by Joshua Ware
Greying Ghost, 2013
Limited Edition / Chapbook Page
My thumb surfs Instagram. I sit at my desk to write this. I am constantly distracted by a false reality. There are people I know there. They are eating tacos, taking pictures of sunsets, their partner stares out from a small screen I hold in my palm, I press like to let them know I see them. There is no way to escape our new duality, but I think it helps to be aware of this reality. Here is the problem: what is real or more real. How do we classify reality & does this change through location, movement, isolation. Joshua Ware introduces me to a world I know well. Here it is winter. I am wearing a hat. I am looking at myself as reflection. I am not sure it is really me.
A small blue book / It fits well in my hands. Small poems / Coy, they coax & murmur / I know you / the shape of darkness
You are dressed for winter, a chill in the air. Waiting. What forms do we take when met with a lens? How do we become a recreation/abstraction? How are we changed?
You sit atop a gray river / side rock, as water rush / swallows your voice, drowning you / by volume. The poet relocates to a new city. A traveling between two regions. Wind gusts through our private stillness. We are always somewhere. There is a struggle in always knowing where you are. Is it supposed to make you different? Should we expect change? Your muted / mouth opens a space for / poetry
Hello, avoidance. The escape plan proposal is returned, rejected. I sit at my desk with coffee. It is cold now. I feel this speaking to some part of me. No matter how surrounded I am there is loneliness in my body.
In an otherwise darkened room
computer-light illuminates the contours of
your face, mimicking the neon shine of
an interstate motel sign that burns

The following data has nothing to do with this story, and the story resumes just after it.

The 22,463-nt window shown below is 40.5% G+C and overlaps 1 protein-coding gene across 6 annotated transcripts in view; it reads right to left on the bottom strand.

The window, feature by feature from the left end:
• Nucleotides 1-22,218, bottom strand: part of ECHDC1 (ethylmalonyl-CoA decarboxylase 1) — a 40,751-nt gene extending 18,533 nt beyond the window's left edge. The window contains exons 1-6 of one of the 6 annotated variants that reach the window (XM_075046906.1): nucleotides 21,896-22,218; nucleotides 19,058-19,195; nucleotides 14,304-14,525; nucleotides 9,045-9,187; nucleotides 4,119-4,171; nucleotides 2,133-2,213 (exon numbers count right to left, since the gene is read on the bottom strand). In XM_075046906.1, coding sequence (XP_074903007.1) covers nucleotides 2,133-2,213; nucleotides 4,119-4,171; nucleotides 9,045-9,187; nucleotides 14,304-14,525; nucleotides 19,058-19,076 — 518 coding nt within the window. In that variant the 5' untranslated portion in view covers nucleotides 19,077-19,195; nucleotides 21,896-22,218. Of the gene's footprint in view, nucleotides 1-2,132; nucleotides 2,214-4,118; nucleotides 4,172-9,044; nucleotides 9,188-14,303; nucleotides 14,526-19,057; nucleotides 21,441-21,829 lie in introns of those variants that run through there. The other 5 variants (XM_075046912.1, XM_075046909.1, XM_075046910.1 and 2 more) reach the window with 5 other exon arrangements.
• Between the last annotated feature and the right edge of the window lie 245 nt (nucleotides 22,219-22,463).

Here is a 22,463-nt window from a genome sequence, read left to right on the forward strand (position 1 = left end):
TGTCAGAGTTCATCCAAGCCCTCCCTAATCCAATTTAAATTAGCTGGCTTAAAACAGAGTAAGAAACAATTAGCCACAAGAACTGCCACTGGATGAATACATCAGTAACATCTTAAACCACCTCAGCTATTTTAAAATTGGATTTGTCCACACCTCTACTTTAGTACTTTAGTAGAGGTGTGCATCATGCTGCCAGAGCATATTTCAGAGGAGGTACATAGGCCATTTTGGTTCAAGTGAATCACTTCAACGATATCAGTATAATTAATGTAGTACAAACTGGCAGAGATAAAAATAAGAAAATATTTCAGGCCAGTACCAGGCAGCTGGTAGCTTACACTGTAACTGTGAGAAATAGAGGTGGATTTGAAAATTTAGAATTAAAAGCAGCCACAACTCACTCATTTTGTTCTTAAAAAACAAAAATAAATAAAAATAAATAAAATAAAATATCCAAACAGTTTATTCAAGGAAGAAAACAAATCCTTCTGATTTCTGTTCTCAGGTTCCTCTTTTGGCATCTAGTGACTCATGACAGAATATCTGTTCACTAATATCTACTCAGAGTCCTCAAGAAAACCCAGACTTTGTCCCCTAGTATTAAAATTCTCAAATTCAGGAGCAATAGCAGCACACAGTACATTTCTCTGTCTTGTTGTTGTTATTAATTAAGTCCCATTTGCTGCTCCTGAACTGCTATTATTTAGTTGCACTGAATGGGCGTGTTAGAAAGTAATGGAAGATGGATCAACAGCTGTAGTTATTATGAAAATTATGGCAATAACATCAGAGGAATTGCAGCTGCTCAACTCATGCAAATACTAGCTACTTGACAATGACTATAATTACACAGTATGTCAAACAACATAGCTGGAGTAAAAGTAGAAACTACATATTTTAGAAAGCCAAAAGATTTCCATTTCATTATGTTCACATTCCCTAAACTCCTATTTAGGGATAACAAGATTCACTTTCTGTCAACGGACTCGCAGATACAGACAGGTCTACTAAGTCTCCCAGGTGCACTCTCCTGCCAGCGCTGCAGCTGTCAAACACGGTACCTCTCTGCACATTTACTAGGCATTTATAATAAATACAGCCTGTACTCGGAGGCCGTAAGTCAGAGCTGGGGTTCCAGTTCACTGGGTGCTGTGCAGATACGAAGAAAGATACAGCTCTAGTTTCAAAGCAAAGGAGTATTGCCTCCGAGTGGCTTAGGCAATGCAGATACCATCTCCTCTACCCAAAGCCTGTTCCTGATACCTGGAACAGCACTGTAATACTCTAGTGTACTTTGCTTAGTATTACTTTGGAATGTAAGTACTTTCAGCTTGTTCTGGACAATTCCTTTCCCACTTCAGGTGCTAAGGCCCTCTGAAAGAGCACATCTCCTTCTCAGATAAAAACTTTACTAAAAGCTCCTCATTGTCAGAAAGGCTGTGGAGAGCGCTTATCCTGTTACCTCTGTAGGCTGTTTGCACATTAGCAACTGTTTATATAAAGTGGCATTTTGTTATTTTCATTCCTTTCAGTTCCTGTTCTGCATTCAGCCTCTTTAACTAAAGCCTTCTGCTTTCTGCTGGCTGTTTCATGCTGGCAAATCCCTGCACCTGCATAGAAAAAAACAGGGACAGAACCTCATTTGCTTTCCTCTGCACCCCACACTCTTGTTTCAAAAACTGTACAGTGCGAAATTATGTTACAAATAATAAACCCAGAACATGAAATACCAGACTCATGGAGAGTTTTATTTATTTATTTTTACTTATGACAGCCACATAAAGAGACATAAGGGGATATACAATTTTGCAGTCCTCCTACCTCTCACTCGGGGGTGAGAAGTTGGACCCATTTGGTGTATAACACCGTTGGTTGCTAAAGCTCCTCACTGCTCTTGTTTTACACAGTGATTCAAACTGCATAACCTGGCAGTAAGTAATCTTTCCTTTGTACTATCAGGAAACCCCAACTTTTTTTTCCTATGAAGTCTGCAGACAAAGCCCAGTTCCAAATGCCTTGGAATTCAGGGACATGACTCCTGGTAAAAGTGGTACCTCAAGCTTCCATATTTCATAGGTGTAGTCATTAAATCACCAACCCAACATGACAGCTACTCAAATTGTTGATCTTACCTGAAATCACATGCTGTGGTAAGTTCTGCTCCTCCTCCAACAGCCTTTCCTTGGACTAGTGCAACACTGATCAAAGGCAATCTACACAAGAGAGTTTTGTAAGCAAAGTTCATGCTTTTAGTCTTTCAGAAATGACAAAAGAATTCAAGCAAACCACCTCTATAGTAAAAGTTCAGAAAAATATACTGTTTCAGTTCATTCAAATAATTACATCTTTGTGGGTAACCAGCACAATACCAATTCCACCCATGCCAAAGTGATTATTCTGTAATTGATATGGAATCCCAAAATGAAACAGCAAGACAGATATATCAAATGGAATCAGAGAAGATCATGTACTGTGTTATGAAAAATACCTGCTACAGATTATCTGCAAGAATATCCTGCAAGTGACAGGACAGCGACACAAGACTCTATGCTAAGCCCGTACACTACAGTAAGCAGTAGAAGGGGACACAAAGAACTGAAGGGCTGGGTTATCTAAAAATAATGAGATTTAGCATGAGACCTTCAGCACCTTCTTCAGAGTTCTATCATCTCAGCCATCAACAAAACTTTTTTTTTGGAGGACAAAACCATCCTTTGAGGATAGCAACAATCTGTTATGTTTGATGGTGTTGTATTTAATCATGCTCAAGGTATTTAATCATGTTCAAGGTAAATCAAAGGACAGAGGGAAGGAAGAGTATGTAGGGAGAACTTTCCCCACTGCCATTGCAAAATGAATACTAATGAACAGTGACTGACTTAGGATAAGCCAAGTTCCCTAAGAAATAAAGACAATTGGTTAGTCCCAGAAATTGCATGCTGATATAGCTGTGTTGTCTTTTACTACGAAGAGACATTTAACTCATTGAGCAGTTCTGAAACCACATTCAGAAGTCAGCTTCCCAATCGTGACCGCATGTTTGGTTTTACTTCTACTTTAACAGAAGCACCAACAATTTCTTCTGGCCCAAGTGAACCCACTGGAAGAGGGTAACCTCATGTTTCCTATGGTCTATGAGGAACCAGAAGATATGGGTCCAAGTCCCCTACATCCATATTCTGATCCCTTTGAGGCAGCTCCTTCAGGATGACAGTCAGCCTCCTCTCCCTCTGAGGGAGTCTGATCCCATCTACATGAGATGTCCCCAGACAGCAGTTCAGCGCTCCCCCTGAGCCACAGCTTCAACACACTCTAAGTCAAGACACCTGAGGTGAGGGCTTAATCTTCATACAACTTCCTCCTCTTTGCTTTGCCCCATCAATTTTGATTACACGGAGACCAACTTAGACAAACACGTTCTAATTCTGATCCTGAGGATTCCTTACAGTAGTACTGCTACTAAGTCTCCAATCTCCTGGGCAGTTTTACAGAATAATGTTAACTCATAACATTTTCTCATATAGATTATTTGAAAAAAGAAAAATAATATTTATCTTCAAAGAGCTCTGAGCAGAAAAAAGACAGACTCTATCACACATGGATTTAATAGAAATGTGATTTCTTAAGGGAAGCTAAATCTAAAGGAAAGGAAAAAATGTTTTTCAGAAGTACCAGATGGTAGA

through cornfield and prairie grass
somewhere in Middle America, as you drift
into a reverie of body parts, hoping to avoid looking at
yourself while you look at yourself
in a mirror. But your reflection
returns to you always in words
and the charred remains of cornstalks.
August 18th, 2014 / 10:00 am
Erik Satie Watusies His Way Into Sound
by Jeff Alessandrelli
Ravenna Press, 2011
66 pages / $11.95 Buy from Ravenna Press
One of the first things readers of Jeff Alessandrelli’s Erik Satie Watusies His Way Into Sound will notice is the fact that the back cover contains biographical material for both the author and Erik Satie; upon opening the book, the front matter contains acknowledgments from both men as well. The collection’s copy and front matter signal, it would seem, a playful engagement with identity and proper nouns. Specifically, Alessandrelli conflates himself, the speaker of his poems, and Erik Satie in such a manner that all three personalities become intimately entwined. The book’s first iteration of the list poem “A Game of Numbers” twice addresses this melding:
ever year searching for a sleeker, more
impulsive version of ourselves. (5)
8. As an adult Eric Satie became Erik Satie
to highlight his Scandinavian lineage.
Or on a whim. (6)
April 6th, 2012 / 12:00 pm